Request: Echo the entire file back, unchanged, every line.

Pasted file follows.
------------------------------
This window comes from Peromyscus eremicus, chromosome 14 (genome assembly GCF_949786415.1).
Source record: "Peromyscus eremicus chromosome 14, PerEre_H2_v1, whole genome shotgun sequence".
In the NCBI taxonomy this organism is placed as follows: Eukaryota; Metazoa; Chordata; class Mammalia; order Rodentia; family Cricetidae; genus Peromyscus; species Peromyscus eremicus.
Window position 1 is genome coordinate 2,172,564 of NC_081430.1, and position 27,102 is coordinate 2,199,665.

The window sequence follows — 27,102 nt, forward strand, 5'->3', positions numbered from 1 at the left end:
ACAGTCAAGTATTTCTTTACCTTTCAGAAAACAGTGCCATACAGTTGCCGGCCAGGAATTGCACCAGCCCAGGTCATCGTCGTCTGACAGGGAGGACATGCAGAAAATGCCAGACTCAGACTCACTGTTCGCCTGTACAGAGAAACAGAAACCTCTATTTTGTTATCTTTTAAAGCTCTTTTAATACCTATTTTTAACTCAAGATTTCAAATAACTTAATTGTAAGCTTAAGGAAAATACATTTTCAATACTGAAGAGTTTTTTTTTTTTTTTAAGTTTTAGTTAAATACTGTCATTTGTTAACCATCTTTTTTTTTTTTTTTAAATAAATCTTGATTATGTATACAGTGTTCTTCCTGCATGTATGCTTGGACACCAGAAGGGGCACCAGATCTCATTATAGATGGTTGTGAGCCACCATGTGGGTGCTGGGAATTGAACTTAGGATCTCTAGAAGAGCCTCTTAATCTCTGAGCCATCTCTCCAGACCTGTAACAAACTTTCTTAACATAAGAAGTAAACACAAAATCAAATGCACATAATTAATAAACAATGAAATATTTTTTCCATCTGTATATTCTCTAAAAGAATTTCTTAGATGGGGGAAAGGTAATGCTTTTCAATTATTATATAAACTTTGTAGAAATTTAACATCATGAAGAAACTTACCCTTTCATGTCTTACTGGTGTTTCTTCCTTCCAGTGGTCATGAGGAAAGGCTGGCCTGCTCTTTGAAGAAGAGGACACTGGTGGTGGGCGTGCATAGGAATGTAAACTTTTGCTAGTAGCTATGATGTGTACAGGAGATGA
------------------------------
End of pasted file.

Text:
This window comes from Peromyscus eremicus, chromosome 14 (genome assembly GCF_949786415.1).
Source record: "Peromyscus eremicus chromosome 14, PerEre_H2_v1, whole genome shotgun sequence".
In the NCBI taxonomy this organism is placed as follows: Eukaryota; Metazoa; Chordata; class Mammalia; order Rodentia; family Cricetidae; genus Peromyscus; species Peromyscus eremicus.
Window position 1 is genome coordinate 2,172,564 of NC_081430.1, and position 27,102 is coordinate 2,199,665.

The window sequence follows — 27,102 nt, forward strand, 5'->3', positions numbered from 1 at the left end:
ACAGTCAAGTATTTCTTTACCTTTCAGAAAACAGTGCCATACAGTTGCCGGCCAGGAATTGCACCAGCCCAGGTCATCGTCGTCTGACAGGGAGGACATGCAGAAAATGCCAGACTCAGACTCACTGTTCGCCTGTACAGAGAAACAGAAACCTCTATTTTGTTATCTTTTAAAGCTCTTTTAATACCTATTTTTAACTCAAGATTTCAAATAACTTAATTGTAAGCTTAAGGAAAATACATTTTCAATACTGAAGAGTTTTTTTTTTTTTTTAAGTTTTAGTTAAATACTGTCATTTGTTAACCATCTTTTTTTTTTTTTTTAAATAAATCTTGATTATGTATACAGTGTTCTTCCTGCATGTATGCTTGGACACCAGAAGGGGCACCAGATCTCATTATAGATGGTTGTGAGCCACCATGTGGGTGCTGGGAATTGAACTTAGGATCTCTAGAAGAGCCTCTTAATCTCTGAGCCATCTCTCCAGACCTGTAACAAACTTTCTTAACATAAGAAGTAAACACAAAATCAAATGCACATAATTAATAAACAATGAAATATTTTTTCCATCTGTATATTCTCTAAAAGAATTTCTTAGATGGGGGAAAGGTAATGCTTTTCAATTATTATATAAACTTTGTAGAAATTTAACATCATGAAGAAACTTACCCTTTCATGTCTTACTGGTGTTTCTTCCTTCCAGTGGTCATGAGGAAAGGCTGGCCTGCTCTTTGAAGAAGAGGACACTGGTGGTGGGCGTGCATAGGAATGTAAACTTTTGCTAGTAGCTATGATGTGTACAGGAGATGA